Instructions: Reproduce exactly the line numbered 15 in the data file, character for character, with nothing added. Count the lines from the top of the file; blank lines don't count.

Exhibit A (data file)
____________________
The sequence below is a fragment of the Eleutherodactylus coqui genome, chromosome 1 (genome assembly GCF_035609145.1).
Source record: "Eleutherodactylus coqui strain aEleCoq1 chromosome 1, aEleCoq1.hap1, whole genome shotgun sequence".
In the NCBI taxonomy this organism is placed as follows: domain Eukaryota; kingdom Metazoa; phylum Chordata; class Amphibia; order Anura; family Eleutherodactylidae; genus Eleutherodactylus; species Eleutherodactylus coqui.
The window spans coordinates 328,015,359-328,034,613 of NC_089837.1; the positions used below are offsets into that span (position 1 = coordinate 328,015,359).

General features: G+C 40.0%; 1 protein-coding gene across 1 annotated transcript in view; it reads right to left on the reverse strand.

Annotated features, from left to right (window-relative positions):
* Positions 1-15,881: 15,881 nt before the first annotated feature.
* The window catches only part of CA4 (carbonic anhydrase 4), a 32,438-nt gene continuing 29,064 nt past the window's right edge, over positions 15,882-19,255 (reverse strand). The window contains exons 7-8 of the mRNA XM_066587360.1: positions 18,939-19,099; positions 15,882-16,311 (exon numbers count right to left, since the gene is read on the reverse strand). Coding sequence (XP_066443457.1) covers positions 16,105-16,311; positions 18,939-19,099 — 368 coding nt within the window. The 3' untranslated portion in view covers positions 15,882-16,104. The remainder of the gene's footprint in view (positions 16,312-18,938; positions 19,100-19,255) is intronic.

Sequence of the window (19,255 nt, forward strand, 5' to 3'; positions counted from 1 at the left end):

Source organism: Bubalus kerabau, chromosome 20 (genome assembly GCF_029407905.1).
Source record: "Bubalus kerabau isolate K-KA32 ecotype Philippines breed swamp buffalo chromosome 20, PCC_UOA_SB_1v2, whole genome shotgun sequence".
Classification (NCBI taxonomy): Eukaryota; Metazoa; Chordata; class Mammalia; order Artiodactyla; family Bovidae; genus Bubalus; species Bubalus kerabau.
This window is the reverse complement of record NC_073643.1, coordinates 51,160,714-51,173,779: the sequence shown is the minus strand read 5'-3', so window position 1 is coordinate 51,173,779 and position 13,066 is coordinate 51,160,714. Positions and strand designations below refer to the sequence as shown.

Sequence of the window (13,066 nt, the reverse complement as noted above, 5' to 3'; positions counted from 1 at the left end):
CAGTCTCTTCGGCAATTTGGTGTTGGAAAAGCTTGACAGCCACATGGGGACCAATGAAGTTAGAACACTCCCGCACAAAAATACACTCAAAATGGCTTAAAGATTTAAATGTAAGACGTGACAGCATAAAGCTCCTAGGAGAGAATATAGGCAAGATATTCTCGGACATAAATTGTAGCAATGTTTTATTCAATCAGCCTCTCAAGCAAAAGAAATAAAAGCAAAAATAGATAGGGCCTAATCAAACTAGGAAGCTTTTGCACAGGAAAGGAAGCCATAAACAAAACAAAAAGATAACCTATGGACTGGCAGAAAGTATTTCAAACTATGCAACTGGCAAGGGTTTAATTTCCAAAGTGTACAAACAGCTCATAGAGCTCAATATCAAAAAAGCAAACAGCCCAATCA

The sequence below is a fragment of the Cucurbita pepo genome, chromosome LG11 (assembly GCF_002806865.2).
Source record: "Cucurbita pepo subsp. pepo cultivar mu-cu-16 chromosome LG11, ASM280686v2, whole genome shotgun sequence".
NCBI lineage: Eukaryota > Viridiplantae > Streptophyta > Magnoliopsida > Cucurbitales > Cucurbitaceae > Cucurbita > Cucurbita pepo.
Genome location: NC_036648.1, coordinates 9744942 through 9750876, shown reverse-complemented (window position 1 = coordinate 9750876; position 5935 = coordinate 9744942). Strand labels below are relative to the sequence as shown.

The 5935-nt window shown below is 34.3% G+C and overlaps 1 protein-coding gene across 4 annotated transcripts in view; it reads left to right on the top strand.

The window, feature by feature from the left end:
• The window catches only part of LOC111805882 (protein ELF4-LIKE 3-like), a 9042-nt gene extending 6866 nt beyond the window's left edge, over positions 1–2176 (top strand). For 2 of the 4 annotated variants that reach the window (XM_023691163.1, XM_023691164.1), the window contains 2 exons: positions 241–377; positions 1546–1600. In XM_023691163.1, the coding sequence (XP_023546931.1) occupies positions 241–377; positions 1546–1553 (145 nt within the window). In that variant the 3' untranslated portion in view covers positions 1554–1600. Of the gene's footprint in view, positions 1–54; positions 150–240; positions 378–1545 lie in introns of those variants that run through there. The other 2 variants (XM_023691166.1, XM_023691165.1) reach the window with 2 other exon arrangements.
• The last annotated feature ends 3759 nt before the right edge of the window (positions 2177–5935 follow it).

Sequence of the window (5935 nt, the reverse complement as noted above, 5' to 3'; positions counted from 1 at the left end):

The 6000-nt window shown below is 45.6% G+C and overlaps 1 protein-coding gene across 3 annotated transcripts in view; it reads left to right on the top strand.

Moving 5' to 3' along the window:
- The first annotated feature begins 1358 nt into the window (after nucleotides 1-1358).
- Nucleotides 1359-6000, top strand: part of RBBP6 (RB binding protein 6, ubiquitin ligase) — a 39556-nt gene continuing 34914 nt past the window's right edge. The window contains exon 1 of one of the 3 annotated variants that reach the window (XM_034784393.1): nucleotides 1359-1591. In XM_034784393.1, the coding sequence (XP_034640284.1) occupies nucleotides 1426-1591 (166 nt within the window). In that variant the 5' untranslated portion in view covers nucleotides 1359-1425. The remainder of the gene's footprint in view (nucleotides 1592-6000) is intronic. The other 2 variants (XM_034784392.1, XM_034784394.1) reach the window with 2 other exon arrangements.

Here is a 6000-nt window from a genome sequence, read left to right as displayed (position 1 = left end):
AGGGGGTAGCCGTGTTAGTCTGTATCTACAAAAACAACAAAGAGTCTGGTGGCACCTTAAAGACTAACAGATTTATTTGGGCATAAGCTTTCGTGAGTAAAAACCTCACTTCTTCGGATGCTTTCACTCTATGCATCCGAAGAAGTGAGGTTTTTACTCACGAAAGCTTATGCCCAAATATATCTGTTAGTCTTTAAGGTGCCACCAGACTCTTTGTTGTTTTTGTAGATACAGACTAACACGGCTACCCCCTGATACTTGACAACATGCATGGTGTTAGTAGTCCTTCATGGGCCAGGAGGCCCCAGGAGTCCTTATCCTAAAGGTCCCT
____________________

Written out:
CAGTCTCTTCGGCAATTTGGTGTTGGAAAAGCTTGACAGCCACATGGGGACCAATGAAGTTAGAACACTCCCGCACAAAAATACACTCAAAATGGCTTAAAGATTTAAATGTAAGACGTGACAGCATAAAGCTCCTAGGAGAGAATATAGGCAAGATATTCTCGGACATAAATTGTAGCAATGTTTTATTCAATCAGCCTCTCAAGCAAAAGAAATAAAAGCAAAAATAGATAGGGCCTAATCAAACTAGGAAGCTTTTGCACAGGAAAGGAAGCCATAAACAAAACAAAAAGATAACCTATGGACTGGCAGAAAGTATTTCAAACTATGCAACTGGCAAGGGTTTAATTTCCAAAGTGTACAAACAGCTCATAGAGCTCAATATCAAAAAAGCAAACAGCCCAATCA